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Our research activities

focus on the molecular mechanisms by which proteins are translocated across and integrated into cellular membranes. For this purpose, bacteria are outstanding model organisms. They possess an unrivalled diversity of distinct pathways for the export of cytosolically synthesized proteins into one of the layers of the bacterial cell envelope and into the surrounding medium. Furthermore, numerous virulence factors of pathogenic bacteria are secreted by one or the other of those export pathways.


Our central experimental approach

is to reproduce individual protein transport processes in cell-free systems making use of in vitro synthesized substrate proteins and isolated membrane vesicles. A particular objective is to develop and establish highly purified systems that consist of a minimal set of defined components only. To follow the path of a substrate protein across and into the lipid bilayer, we generate transport intermediates that allow identification of their reaction partners by methods such as site-specific cross-linking.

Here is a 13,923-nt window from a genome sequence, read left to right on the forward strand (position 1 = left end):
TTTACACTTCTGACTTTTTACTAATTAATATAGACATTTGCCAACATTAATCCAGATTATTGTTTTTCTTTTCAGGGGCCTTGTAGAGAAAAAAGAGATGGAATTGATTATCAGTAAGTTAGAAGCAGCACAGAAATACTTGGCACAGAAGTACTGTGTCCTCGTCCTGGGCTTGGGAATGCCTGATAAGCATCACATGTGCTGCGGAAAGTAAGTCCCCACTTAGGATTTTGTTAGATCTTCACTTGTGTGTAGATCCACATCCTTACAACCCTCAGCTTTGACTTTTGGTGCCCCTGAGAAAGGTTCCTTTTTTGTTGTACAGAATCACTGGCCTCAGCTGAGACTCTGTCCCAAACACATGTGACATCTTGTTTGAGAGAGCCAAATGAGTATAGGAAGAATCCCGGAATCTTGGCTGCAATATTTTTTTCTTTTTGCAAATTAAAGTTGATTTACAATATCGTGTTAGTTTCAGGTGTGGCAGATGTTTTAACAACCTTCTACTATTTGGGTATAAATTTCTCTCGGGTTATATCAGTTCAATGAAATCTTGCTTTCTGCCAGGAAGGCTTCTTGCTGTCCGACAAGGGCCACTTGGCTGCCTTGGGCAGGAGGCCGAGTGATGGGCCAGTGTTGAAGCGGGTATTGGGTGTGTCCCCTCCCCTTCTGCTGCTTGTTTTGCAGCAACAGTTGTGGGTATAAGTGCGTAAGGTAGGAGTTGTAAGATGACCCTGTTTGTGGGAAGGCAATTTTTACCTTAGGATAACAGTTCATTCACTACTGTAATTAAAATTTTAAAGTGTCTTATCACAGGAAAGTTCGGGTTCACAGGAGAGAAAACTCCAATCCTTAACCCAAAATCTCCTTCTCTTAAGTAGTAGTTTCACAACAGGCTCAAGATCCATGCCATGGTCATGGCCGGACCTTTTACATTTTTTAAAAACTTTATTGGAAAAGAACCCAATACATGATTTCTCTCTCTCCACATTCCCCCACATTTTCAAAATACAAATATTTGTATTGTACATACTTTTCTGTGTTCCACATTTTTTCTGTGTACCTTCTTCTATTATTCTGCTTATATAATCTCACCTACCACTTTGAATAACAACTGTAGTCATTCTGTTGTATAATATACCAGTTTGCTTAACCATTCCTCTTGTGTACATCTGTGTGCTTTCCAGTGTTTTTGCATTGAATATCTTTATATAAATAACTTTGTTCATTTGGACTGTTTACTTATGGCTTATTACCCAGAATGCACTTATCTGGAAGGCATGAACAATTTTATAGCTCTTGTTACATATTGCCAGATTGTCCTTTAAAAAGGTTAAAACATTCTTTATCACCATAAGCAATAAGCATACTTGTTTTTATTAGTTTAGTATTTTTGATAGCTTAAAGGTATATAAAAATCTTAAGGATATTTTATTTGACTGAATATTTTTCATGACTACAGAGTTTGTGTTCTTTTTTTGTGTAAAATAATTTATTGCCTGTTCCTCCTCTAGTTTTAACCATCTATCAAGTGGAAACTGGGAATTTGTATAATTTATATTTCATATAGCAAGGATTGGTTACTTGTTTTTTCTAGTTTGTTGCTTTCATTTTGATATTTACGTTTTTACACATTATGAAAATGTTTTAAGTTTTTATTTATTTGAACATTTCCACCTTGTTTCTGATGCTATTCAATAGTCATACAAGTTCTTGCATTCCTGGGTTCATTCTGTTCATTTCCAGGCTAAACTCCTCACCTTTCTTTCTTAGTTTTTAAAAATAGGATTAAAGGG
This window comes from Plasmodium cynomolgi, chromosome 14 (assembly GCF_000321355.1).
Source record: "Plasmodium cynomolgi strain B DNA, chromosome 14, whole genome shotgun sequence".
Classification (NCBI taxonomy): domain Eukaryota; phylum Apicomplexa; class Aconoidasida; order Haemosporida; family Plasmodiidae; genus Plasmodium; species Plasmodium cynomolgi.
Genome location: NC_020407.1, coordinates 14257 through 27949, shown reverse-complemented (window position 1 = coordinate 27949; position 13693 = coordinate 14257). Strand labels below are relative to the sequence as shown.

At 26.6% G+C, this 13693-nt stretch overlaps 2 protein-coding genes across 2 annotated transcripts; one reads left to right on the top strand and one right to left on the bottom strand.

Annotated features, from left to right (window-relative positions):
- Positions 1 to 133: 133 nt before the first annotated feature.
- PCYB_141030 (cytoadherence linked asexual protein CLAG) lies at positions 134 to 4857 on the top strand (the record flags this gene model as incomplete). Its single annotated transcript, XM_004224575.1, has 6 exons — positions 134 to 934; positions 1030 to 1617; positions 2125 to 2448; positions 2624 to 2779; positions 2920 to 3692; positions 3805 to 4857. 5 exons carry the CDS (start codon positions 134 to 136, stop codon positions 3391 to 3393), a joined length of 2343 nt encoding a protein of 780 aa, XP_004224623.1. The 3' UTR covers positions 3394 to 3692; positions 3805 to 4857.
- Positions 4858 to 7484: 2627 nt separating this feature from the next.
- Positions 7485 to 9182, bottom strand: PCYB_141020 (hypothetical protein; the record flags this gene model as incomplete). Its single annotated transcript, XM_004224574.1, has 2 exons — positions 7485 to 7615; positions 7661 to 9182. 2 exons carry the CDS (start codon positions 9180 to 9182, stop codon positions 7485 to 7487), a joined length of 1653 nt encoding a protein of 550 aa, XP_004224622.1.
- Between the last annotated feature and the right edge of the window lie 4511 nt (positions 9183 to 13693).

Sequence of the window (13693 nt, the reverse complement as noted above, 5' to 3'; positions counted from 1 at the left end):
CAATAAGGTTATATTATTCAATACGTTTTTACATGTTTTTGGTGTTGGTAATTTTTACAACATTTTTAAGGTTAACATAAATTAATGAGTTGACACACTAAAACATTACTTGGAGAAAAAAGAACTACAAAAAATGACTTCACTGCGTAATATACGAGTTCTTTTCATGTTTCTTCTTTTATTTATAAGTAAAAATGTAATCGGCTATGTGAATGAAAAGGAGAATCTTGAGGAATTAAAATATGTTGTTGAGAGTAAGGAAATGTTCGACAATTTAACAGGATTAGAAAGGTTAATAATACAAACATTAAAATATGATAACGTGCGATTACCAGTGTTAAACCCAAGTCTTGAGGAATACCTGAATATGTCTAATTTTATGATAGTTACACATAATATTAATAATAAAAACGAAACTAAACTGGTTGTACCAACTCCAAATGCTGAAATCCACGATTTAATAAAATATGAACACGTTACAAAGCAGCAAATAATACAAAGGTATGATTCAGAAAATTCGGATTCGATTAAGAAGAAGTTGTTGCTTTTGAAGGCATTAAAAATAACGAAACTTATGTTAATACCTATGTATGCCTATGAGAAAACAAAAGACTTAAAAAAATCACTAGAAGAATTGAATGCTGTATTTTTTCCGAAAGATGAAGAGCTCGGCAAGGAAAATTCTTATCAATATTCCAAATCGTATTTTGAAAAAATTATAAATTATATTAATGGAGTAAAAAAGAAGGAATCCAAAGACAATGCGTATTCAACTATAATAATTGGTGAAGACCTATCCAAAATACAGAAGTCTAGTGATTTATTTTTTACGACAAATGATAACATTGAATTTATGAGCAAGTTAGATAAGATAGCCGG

Topics of current research projects

The transport of folded proteins across cellular membranes is a major challenge to the maintenance of the membranes’ barrier function. Remarkably, in archaea, procaryotes, and plant chloroplasts the so-called Tat (twin-arginine translocation) system allows the transport for a group of folded proteins that carry a conserved twinarginine (RR-) motif in their signal sequences. Tat systems consist of the membrane proteins TatA, TatB, TatC and TatE, which assemble into higher order oligomeric structures on demand. We are elucidating the individual functions of TatABCE and the substrate-induced assembly processes.

Gram-negative bacteria use the type-V secretion pathway to expose proteins at their cell surface, many of which have virulence functions. Translocation of those proteins across the outer membrane occurs by means of specific β-barrels proteins, which require the β-barrel assembly machinery (BAM) for membrane integration. We are
studying details of these outer membrane-specific translocation and integration events using a newly established versatile in vitro reconstitution system.